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Postdocs at the Head of the Class

By Kara Gavin

Summer 2017
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They’re at two different ends of the higher-education journey: some just starting their pursuit of associate degrees, the others finishing their advanced training after earning a doctorate in biomedical science. Through programs across the country, including a new one led by U-M, they can come together for science and engineering education. At the same time, the programs aim to increase diversity in the population seeking scientific careers, and help young scientists gain marketable new skills. 

Called Institutional Research and Academic Career Development Award (IRACDA) programs, the university/community college partnerships focus on postdoctoral fellows who have finished their scientific Ph.D. and are nearly ready to go out on the job market. For the new program, Henry Ford College and the Wayne County Community College District allow U-M Medical School and College of Engineering postdoctoral fellows to co-teach in their classrooms, working alongside their faculty.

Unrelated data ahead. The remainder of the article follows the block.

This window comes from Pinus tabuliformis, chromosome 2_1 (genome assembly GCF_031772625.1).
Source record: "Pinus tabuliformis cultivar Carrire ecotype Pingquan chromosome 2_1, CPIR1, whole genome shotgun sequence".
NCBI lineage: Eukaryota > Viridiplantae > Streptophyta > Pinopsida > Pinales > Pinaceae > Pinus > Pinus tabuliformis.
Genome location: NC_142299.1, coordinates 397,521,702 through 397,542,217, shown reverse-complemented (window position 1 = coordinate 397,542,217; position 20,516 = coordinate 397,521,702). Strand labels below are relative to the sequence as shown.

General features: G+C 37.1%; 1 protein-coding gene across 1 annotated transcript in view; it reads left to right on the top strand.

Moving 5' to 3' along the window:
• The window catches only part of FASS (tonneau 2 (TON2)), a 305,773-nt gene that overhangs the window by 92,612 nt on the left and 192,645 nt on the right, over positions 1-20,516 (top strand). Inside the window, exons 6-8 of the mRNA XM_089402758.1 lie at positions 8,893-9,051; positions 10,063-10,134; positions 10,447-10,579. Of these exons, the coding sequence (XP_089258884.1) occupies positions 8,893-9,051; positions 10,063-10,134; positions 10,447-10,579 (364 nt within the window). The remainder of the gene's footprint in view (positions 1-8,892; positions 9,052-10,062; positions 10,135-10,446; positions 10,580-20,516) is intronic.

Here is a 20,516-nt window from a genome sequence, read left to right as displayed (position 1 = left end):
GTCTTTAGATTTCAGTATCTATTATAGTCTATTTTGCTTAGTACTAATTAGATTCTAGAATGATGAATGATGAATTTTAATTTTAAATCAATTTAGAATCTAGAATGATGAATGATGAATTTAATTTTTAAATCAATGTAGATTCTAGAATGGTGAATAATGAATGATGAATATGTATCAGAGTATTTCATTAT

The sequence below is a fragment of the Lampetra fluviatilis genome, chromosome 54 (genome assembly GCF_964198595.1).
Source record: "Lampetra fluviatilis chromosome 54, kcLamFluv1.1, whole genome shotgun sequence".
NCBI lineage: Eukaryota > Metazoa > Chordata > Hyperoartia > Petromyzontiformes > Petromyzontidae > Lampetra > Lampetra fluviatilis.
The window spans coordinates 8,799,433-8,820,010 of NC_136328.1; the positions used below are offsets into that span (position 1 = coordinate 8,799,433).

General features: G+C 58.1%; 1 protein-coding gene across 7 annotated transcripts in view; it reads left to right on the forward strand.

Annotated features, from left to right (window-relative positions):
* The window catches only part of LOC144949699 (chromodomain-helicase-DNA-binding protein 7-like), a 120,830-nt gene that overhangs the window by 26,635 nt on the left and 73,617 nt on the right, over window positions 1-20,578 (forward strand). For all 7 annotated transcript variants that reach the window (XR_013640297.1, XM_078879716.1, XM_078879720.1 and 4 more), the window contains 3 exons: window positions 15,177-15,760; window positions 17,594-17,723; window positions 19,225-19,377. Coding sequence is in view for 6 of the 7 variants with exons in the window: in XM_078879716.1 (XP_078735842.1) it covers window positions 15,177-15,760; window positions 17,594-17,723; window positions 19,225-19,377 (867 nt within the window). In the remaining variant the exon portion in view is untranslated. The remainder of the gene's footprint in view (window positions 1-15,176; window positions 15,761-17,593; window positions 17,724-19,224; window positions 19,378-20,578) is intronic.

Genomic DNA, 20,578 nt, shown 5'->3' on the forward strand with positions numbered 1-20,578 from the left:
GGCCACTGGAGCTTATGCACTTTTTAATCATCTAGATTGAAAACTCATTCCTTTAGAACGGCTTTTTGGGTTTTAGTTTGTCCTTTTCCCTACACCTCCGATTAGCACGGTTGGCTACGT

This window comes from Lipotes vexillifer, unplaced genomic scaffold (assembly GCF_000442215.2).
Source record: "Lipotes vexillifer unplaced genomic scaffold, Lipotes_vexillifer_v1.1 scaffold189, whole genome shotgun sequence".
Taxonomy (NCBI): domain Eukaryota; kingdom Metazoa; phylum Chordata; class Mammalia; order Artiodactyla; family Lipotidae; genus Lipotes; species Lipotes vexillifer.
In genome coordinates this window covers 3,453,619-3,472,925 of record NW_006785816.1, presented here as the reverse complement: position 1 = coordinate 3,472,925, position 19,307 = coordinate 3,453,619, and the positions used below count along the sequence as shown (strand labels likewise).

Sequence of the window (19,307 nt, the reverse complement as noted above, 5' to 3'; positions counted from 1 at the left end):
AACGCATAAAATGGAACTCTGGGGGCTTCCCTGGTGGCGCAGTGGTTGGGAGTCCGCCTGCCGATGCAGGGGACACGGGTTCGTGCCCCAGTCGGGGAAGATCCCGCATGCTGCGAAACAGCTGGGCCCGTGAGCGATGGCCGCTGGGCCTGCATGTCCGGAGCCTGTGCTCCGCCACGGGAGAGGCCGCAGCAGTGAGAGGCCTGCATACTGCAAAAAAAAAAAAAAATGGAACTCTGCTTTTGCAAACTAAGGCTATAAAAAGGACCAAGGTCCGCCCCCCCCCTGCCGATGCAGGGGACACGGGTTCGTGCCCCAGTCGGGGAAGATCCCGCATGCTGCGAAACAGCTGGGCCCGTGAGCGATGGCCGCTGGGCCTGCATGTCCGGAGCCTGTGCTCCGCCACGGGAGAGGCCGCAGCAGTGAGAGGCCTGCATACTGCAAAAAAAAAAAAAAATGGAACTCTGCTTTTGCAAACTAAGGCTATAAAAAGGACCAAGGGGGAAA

“For any postdoctoral fellow, having extra training in teaching skills gives them a leg up as they go on the job market,” explains Bishr Omary, M.D., Ph.D., the H. Marvin Pollard Professor of Gastroenterology in the Department of Internal Medicine, chair of the Department of Molecular and Integrative Physiology and one of the leaders of the effort at U-M. Omary also is Michigan Medicine's new chief scientific officer and executive vice dean for research. 

The postdocs, who specialize in physiology and biomedical engineering, hone their teaching skills with the help of partner college faculty mentors over the course of four years. Meanwhile, the associate degree students receive team-based teaching from the U-M postdoc and the partner college’s faculty member in their engineering and science classes. 

The program aims in part to address a longstanding lack of diversity in scientific careers. Both of U-M’s partner colleges have a high percentage of students from backgrounds underrepresented in science. Some of the U-M postdoctoral fellows chosen for the program also will be from similar backgrounds; all those chosen will be committed to careers working with such students. 

The program builds on initial seed funding provided by U-M for a pilot program at the two local colleges. Through new federal funding of $3.64 million over five years from the National Institute of General Medical Sciences, U-M will be able to select three postdocs each year for a four-year stint.